In all the holiday bustle, when we're hoping it will get chilly and start to "feel like Christmas," it's easy to forget that cold weather may damage our gardens. Are your plants prepared?
Even trees and shrubs that are hardy in more temperate climates may put out new growth late in the season here that can experience severe injury from early winter freezes.
The most practical cold protection for plants is covers: old sheets, blankets, boxes, newspapers or plastic. If you use plastic, be sure it does not touch the plant. Any covering material should be sealed to the ground. This will keep the interior 3 to 4 degrees warmer than the outside air. Put the cover on late in the afternoon, before the temperature drops to freezing. Plastic covers should be removed the next morning after the temperature is above freezing but before the sun's rays become warm enough to "cook" your plants inside their mini-greenhouse. Cloth or paper coverings can remain over plants for two or three days if the temperature is expected to go below freezing each night.
Just pick your decor
Look around your garden and you may find you've been growing holiday decorations all year. Holly requires minimal pruning except to train the plants or to remove diseased or dead branches. If you do need to prune, this is a good time to do so. You can use the clippings as holiday decorations in your home.
Seagrape, the Coccolobis uvifera, is not only salt-tolerant but is a very versatile plant. You can shear it for a ground cover, use it as a hedge, espalier it, and grow it as a large shrub or as a 20-foot tree. Seagrape's large, leathery leaves with red veins are lovely in holiday arrangements.
Winter and spring annuals are available now at garden centers. Pansies, calendulas, petunias, sweet alyssum, snapdragons and pinks are a few nice ones to use as bedding plants or in baskets and containers. All of these will survive frosts or freezes and keep on blooming. Others annuals that are a bit more sensitive to frost but good to plant now are impatiens, geraniums and begonias.
Five or six weeks after transplanting, begin feeding with a light application of 5-8-8, 6-10-10 or other comparable fertilizer every month.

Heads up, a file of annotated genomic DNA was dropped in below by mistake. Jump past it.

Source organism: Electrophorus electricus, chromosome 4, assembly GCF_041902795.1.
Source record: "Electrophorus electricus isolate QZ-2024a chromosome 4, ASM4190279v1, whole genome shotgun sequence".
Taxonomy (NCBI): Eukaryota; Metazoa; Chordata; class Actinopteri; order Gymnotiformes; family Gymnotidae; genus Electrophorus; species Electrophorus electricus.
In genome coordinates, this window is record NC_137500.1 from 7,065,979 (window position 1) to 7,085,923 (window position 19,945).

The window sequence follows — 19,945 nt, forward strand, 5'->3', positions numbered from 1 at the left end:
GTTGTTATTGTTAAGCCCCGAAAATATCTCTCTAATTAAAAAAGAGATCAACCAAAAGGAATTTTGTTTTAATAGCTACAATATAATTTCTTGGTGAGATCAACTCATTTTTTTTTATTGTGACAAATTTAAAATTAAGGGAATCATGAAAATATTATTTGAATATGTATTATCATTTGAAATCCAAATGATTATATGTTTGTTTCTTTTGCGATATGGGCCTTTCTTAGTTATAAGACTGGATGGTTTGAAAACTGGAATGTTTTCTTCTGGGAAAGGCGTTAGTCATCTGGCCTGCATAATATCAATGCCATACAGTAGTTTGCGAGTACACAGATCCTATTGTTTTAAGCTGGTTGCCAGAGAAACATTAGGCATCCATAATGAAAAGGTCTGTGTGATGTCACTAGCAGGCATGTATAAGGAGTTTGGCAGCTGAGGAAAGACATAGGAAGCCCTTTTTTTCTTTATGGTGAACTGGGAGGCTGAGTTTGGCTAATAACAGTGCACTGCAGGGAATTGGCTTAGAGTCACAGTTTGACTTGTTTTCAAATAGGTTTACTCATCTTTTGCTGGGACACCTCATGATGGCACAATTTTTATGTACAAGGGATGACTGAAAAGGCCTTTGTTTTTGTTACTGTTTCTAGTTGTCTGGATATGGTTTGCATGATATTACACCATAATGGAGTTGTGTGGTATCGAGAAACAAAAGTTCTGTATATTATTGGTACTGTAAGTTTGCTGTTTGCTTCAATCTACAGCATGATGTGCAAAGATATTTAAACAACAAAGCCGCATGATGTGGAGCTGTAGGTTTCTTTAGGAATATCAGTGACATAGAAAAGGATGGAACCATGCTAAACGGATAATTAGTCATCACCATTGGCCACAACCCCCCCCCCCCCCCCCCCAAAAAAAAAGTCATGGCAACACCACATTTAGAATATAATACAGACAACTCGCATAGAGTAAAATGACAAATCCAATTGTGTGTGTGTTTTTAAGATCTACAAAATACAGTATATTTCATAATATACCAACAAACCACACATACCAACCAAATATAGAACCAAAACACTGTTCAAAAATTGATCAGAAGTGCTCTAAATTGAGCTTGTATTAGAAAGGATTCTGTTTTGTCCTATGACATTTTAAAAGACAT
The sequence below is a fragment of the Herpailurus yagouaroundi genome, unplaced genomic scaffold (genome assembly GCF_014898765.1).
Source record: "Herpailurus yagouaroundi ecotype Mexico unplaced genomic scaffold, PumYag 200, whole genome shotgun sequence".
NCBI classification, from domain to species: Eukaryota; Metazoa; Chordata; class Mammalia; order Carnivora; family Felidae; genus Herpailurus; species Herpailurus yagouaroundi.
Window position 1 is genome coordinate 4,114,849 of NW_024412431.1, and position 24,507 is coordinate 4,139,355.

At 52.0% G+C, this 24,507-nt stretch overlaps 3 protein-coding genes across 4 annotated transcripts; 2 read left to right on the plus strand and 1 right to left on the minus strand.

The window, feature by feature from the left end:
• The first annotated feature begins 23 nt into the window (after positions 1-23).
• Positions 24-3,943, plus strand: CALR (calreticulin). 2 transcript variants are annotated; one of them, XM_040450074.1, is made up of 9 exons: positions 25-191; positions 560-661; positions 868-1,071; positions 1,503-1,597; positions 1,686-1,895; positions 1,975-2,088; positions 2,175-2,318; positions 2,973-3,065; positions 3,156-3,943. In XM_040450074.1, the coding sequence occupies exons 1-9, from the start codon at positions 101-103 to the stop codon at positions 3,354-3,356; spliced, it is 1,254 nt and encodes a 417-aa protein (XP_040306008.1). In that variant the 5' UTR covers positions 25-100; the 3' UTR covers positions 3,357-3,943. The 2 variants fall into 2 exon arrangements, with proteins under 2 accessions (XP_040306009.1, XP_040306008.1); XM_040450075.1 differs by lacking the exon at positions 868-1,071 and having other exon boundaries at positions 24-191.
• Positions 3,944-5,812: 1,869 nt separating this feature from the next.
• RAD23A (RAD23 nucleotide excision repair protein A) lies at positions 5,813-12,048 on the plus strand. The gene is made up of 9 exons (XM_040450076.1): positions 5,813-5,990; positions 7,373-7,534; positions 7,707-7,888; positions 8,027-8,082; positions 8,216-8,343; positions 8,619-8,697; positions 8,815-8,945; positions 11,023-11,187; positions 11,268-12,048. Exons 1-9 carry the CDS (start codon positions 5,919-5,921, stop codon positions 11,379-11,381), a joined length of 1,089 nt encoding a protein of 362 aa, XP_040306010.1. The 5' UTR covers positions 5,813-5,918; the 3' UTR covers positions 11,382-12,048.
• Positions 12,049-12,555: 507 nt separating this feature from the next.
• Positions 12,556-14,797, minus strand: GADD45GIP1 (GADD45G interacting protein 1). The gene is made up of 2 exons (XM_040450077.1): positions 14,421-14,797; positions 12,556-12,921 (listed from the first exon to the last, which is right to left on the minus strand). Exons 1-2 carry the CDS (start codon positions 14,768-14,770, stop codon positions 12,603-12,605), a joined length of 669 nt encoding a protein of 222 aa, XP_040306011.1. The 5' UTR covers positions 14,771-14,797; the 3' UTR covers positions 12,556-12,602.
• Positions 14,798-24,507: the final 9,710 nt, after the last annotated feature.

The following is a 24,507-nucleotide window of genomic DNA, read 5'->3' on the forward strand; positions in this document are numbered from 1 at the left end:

Prune and fertilize
This is a good month for pruning many deciduous plants. Hardy plants such as oaks, elms, maples, sweetgum and other deciduous trees can be transplanted during the winter. Grapevines, both bunch and muscadine, should be pruned while dormant. Bleeding of grapevines is not harmful if the vines are pruned when dormant.
Remember to side-dress vegetable gardens with fertilizer every three to four weeks. Use about one pound of 5-10-10 per 100 square feet. Apply along sides or between rows about 6 to 8 inches away from the plant stems. Water well after fertilizing.
Check the leaves and stems of shrubs and trees for rounded or flat scale insects. They damage the plant by piercing it and removing the plant juices. Use light horticultural oil, neem oil, malathion or other pesticide labeled for scale control. Apply when the temperature is at least 45 degrees and is expected to remain there for several days.
Ripen on the tree
We often get calls asking how to know when citrus fruits are ripe. Citrus must be fully ripe when harvested because the sweetening process stops once the fruit is picked. Many varieties of citrus have a long season; they can be left on the tree and gathered for use as needed.
Do not prune citrus trees until after they bloom. The budwood has developed for blooms and new budwood will not form this late. Spray the trees with basic copper fungicide to help control fungus diseases.
Compiled by Pam Brown and Carol Suggs of the Pinellas County Extension Center/Florida Botanical Gardens. Questions? Call them at (727) 582-2100.
Keep me warm
These plants may require protection from the cold:
Copperleaf, banana, papaya, poinsettia, hibiscus, ixora, dwarf schefflera, carissa, philodendron, croton, bougainvillea, allamanda, seagrape, bromeliads, tropical fruit trees, any tropical or semi-tropical plants.
Additional information can be obtained by accessing the University of Florida/IFAS Web site, edis.ifas.ufl.edu; search "cold protection" for numerous articles.